Nobel prize nominations

As the various committees begin to sort through this year’s Nobel prize nominations, here’s a simple question for all you scientists out there: at night, when you snap off the light and snuggle your head into the pillow, which one of your many fantasies most often dances in your head as you edge towards sleep? Now be honest!



Yes. You imagine yourself in October, getting that divine telephone call from Stockholm with the news that you have won the Nobel prize in Chemistry. And, lo and behold, you are no longer just Prof. Smith toiling anonymously in the lab. With one phone call, you have been anointed, you are now the famous Nobel prize winner Prof. Smith. All those lesser colleagues who failed to recognise you the day before can see it plainly now. Genius is written all over your grinning, glowing face - and that Nobel glow will hover around you for the rest of your life.

A perfectly justifiable fantasy - and not just for scientists. Who wouldn’t be thrilled to win a Nobel prize worth over one million dollars? You would have cameras shoved in your face, reporters hanging on your every word and you would don a tuxedo or evening gown in December for a lavish banquet with royalty at the Nobel Awards Ceremony.

But does the mystique and near hysteria each October, which rivals Hollywood’s Academy Awards, make scientific sense? No. Do only great scientists win Nobel prizes? No. Are all scientists who never win a Nobel prize inferior to Nobel laureates? No.

As a scientist trained to think logically, it is worth considering that the Nobel prize is the world’s most prestigious science award, but the selection process is quite provincial. Although nominations pour into Stockholm from around the world, the vetting process is a Swedish affair, with the Royal Swedish Academy of Sciences selecting winners in chemistry and physics, and the Karolinska Institute in medicine.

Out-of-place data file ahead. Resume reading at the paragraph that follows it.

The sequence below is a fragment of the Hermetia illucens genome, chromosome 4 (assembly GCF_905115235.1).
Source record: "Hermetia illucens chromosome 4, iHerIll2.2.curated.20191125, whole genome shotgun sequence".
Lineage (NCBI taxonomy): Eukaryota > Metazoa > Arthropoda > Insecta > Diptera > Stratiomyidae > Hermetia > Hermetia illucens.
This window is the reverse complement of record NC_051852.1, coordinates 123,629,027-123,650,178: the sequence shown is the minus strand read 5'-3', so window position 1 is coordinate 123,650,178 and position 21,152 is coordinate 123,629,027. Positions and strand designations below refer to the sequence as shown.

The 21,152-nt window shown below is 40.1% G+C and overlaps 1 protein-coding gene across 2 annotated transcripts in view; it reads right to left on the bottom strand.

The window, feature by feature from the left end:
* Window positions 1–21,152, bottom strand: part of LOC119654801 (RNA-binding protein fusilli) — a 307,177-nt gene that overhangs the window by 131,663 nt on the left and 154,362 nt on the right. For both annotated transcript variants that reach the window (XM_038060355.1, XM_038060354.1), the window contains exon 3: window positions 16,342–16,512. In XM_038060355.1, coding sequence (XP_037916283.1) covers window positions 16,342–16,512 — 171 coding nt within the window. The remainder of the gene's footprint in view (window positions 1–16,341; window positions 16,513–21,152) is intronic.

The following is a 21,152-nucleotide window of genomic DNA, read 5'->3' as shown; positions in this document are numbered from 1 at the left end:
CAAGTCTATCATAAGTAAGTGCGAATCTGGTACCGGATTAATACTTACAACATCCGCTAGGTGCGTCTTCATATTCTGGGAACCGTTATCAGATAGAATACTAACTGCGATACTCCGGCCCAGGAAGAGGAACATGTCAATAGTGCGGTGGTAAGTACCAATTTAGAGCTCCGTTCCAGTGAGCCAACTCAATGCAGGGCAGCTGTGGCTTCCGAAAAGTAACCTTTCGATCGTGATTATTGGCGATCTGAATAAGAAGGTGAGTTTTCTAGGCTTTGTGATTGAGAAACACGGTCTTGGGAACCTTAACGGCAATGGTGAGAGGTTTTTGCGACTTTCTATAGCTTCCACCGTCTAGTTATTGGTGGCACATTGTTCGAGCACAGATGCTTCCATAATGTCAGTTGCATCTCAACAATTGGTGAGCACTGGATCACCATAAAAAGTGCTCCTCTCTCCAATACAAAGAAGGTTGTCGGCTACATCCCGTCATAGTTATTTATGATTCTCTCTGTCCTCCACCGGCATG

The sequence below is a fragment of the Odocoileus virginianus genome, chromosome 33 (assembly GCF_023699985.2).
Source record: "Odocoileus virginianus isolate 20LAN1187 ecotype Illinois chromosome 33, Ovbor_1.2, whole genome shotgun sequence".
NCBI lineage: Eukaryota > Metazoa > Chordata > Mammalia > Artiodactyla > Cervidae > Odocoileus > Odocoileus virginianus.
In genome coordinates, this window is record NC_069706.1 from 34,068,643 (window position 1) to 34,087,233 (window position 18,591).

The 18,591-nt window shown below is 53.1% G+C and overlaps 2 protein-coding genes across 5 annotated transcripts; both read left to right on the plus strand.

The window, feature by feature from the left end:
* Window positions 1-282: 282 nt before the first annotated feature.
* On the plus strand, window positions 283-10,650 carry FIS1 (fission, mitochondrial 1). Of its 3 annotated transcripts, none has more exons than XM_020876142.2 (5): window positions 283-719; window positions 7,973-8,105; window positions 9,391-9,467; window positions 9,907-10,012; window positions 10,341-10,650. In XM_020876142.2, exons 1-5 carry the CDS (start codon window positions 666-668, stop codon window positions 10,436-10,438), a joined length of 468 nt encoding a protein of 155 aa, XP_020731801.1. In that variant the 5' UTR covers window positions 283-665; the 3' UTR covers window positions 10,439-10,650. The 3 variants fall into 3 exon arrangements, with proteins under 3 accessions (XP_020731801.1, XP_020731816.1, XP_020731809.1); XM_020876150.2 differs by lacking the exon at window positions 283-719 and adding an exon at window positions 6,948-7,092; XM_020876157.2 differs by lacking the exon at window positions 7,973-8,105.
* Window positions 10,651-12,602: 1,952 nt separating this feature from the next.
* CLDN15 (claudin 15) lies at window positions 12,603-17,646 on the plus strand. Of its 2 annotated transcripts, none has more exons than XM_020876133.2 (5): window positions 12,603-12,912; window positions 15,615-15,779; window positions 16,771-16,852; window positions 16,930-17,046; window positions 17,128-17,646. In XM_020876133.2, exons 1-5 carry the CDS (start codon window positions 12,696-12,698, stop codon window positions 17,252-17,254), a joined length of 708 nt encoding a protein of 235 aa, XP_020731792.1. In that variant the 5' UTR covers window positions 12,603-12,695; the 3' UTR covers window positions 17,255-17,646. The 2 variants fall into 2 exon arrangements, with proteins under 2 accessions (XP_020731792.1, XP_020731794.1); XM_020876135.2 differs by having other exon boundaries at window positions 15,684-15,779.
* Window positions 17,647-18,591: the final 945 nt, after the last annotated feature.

There can be no doubt that most of those who ultimately decide who gains admittance to the world’s most exclusive scientific club are quality scientists capable of recognizing significant achievement. But as Nobel prize expert Robert Marc Friedman notes, the selectors are human.

Indeed, in 2006, after Germany failed to score a Nobel win, two top chemists, including Nobel winner Robert Huber, lamented a lack of lobbying effort by the German scientific establishment. And guess what? Germans won the next year in chemistry and physics. Mostly likely, of course, pure coincidence. But you don’t have to be a Nobel winner to figure out that if top scientists feel that increased lobbying is necessary to win prizes, then the selection process might not always result in top scientists winning.

Friedman is troubled by the ’myth and ritual’ of Nobel prizes, the almost show-business aspect of the announcement of winners, and their instant ascent into a higher universe inaccessible to non-Nobel winners. Noting how often utterances of winners are quoted in the press or by politicians, Friedman says the Nobel prize ’creates an artificial hierarchy of significance.’ A surf on confirms that some savvy marketing is involved in the whole Nobel prize process.

Most scientists realise the shortcomings of the Nobels, and the inflated stature that winners automatically assume. Nonetheless, they all want to win one and every October they sit or lie by the telephone hoping for the call. ’How do you stop the Nobel glacier?’ he asks. ’It just keeps moving along.’

Maybe the solution is to put the Nobel prize in perspective. Just as the best films, directors and actors do not always win Oscars, sometimes Nobel winners are not the most deserving scientists. We can have fun watching both ceremonies, but maybe we should be careful not to take them too seriously.
Ned Stafford